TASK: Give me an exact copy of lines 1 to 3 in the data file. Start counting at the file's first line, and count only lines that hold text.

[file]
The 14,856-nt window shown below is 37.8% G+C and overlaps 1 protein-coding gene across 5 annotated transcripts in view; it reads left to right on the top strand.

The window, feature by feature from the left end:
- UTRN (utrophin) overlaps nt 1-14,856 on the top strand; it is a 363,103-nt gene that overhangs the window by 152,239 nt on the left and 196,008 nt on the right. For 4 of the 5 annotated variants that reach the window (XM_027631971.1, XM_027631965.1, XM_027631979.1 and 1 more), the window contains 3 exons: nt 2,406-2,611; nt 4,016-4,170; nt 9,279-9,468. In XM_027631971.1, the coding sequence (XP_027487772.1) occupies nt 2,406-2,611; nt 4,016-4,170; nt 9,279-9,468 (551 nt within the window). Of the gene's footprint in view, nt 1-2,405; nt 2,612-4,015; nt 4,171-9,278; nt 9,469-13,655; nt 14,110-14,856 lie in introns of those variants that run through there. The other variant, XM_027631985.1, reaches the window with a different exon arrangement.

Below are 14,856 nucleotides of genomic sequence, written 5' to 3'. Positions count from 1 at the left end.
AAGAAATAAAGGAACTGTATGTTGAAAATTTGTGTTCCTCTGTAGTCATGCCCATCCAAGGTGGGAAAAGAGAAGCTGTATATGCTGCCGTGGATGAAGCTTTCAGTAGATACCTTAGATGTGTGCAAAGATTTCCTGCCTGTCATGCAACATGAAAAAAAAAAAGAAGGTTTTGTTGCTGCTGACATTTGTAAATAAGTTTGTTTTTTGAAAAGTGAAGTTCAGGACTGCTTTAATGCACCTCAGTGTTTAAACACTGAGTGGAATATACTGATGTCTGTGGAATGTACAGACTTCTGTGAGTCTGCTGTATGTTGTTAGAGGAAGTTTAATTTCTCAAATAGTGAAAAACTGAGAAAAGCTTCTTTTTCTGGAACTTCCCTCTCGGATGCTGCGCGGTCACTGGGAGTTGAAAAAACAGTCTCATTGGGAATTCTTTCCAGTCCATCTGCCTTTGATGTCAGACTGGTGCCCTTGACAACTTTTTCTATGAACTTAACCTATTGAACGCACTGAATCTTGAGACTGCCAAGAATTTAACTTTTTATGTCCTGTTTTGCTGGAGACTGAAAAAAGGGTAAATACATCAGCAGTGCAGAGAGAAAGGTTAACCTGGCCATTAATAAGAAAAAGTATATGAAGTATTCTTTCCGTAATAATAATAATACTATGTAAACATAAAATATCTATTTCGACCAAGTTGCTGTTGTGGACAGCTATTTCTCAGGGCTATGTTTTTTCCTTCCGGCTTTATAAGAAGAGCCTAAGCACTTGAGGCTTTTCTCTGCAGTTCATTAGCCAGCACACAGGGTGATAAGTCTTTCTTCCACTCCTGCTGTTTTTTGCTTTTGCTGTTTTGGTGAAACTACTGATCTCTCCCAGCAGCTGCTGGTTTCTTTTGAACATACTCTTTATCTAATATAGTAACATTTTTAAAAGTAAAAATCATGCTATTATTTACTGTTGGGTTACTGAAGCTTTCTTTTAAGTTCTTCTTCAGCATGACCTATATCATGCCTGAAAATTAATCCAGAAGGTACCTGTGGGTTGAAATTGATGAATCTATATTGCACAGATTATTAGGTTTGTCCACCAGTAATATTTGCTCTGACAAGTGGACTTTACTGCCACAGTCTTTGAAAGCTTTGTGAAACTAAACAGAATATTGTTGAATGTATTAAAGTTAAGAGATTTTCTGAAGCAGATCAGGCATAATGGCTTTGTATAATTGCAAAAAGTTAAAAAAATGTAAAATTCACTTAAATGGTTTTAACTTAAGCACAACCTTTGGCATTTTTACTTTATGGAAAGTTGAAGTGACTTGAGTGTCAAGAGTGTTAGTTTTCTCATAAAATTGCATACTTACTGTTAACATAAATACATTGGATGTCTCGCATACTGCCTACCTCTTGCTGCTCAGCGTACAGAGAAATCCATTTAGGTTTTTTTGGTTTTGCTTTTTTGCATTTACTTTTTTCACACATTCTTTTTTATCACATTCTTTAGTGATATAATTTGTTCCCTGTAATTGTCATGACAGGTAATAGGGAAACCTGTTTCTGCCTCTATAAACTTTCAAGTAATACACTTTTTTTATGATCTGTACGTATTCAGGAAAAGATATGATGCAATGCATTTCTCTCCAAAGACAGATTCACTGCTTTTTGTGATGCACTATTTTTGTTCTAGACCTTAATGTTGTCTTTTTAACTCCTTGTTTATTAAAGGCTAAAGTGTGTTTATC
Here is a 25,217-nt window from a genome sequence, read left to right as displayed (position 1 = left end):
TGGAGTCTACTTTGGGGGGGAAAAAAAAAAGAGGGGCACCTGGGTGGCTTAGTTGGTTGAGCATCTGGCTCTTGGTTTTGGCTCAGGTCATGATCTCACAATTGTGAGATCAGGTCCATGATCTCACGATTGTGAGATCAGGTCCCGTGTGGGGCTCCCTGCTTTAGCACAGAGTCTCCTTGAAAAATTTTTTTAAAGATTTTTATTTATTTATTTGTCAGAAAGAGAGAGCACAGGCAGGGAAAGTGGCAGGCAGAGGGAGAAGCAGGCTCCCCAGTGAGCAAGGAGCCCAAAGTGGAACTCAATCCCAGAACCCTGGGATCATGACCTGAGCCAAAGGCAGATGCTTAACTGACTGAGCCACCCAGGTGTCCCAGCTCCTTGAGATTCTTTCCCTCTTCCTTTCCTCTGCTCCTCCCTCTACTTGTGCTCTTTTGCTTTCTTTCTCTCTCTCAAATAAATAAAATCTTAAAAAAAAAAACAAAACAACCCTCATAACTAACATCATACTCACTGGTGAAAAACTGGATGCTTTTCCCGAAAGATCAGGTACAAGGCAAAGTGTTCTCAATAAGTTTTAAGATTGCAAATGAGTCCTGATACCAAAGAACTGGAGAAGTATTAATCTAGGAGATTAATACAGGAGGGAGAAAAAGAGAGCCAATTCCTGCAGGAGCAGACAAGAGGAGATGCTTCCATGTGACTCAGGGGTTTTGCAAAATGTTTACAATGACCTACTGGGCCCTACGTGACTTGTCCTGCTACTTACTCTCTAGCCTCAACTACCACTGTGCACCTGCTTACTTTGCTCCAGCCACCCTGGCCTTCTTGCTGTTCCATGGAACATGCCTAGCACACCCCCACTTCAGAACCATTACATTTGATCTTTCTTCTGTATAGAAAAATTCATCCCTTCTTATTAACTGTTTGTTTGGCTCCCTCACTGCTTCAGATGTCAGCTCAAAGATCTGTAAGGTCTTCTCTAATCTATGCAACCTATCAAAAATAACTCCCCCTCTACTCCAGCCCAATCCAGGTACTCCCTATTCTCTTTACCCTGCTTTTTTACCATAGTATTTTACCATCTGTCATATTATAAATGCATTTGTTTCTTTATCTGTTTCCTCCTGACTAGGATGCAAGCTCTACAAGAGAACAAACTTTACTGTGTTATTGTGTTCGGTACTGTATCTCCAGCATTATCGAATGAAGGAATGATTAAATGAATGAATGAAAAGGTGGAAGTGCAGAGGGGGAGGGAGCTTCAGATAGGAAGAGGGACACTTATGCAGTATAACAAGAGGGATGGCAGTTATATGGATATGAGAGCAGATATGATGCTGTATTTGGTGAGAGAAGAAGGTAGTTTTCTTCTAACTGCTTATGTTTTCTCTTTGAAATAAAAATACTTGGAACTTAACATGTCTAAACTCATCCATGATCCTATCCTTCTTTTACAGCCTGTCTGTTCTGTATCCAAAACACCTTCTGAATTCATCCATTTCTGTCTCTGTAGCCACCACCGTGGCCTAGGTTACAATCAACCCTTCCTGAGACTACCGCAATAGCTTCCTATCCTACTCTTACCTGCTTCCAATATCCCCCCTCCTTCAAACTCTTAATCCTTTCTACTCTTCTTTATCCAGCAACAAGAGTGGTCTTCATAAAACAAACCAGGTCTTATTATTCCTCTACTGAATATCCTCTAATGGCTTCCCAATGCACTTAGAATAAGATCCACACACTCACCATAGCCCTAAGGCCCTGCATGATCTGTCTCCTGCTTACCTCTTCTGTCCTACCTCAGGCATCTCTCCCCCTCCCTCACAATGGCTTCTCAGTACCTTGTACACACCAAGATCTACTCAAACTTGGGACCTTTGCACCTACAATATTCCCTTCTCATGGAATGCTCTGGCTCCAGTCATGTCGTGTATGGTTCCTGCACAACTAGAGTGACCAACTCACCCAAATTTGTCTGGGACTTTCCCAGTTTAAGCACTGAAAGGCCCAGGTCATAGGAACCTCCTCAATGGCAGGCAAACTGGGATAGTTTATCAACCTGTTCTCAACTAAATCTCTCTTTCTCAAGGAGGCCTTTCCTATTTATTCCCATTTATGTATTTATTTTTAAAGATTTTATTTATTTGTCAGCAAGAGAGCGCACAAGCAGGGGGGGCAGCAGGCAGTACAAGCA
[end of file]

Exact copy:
The 14,856-nt window shown below is 37.8% G+C and overlaps 1 protein-coding gene across 5 annotated transcripts in view; it reads left to right on the top strand.

The window, feature by feature from the left end:
- UTRN (utrophin) overlaps nt 1-14,856 on the top strand; it is a 363,103-nt gene that overhangs the window by 152,239 nt on the left and 196,008 nt on the right. For 4 of the 5 annotated variants that reach the window (XM_027631971.1, XM_027631965.1, XM_027631979.1 and 1 more), the window contains 3 exons: nt 2,406-2,611; nt 4,016-4,170; nt 9,279-9,468. In XM_027631971.1, the coding sequence (XP_027487772.1) occupies nt 2,406-2,611; nt 4,016-4,170; nt 9,279-9,468 (551 nt within the window). Of the gene's footprint in view, nt 1-2,405; nt 2,612-4,015; nt 4,171-9,278; nt 9,469-13,655; nt 14,110-14,856 lie in introns of those variants that run through there. The other variant, XM_027631985.1, reaches the window with a different exon arrangement.